By the Numbers is a new Backpacking Light column from Stephen Seeber. In this space, Stephen turns a critical eye towards fabrics and materials by testing for claims, degradation, and more.
I am using a smaller pack now for day hikes. I decided I needed to replace the fleece midlayer that I carry with something warmer, lighter, and more compact. From one of my prior studies (study link), I learned that Patagonia PlumaFill had the best warmth-to-weight ratios of the synthetic insulations that I tested. I felt a Patagonia Micro Puff might be the replacement garment that met my needs. I decided that I would prefer to purchase a Worn Wear jacket to save money. Patagonia Worn Wear sells used and reconditioned Patagonia garments at a substantially lower price than the new products. I had not purchased a Worn Wear garment before, so I thought I would order a reconditioned Patagonia Micro Puff and then see how it compared with a new Micro Puff in laboratory conditions.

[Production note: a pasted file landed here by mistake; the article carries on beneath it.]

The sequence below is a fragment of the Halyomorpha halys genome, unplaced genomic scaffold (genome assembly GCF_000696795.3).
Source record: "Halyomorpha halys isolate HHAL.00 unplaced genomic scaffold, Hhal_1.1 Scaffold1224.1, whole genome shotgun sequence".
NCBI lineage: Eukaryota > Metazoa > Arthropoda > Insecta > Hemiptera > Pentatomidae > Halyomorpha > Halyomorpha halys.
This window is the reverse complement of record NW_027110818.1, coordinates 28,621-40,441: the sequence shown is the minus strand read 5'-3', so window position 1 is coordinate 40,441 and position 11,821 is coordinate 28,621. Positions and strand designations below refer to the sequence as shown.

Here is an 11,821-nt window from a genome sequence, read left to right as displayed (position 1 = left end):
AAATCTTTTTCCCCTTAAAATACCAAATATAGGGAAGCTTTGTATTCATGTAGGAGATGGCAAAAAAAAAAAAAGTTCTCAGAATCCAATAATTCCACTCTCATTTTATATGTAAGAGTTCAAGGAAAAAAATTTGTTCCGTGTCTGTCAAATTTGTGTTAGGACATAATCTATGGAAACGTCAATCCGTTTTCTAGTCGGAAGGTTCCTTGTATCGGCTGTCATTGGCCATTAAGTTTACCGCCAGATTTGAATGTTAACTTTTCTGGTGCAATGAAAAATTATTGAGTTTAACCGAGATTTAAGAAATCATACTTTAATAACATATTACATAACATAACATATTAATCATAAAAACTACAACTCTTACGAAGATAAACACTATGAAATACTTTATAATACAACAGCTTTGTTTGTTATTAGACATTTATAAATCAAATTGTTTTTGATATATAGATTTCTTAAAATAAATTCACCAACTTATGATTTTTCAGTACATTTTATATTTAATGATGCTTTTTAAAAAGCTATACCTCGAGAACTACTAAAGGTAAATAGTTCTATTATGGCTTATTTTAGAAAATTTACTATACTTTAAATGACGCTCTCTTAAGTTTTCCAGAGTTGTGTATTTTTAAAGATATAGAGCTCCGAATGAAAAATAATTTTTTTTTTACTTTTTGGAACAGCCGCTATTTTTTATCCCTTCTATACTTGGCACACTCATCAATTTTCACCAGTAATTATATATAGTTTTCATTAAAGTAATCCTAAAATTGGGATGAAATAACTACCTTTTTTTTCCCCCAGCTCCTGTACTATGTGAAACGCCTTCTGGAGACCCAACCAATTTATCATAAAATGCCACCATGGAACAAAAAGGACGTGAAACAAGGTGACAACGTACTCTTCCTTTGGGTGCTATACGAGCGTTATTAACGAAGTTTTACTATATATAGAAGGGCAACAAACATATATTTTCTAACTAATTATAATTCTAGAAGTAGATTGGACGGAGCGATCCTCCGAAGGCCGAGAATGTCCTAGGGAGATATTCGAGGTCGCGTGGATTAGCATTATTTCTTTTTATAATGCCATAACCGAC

I started by determining the basic characteristics of the two fleeces that I carried on hikes. The results are listed below:
|Fleece Type||Brand||Jacket Weight (grams)||Measured R-Value*||Measured Clo-Value**||Grams/R|
|Heavy||Columbia||458 (16 oz)||0.43||0.49||1060|
|Light||Marmot||302 (10.6 oz)||0.30||0.34||1013|
*R-value: quantifies the ability of a material to resist the flow of heat
**Clo-value: Quantifies the ability of a fabric or garment to resist the flow of heat.
Thermal resistance testing was conducted using my permeation kettles and my Flir A655SC thermal imager.
You can read about how I test R-values here.
The images below show the thermal tests of each fleece jacket in comparison with the new Micro Puff.
Patagonia Micro Puff Insulation Evaluation
The thermal image produced by the test is shown below: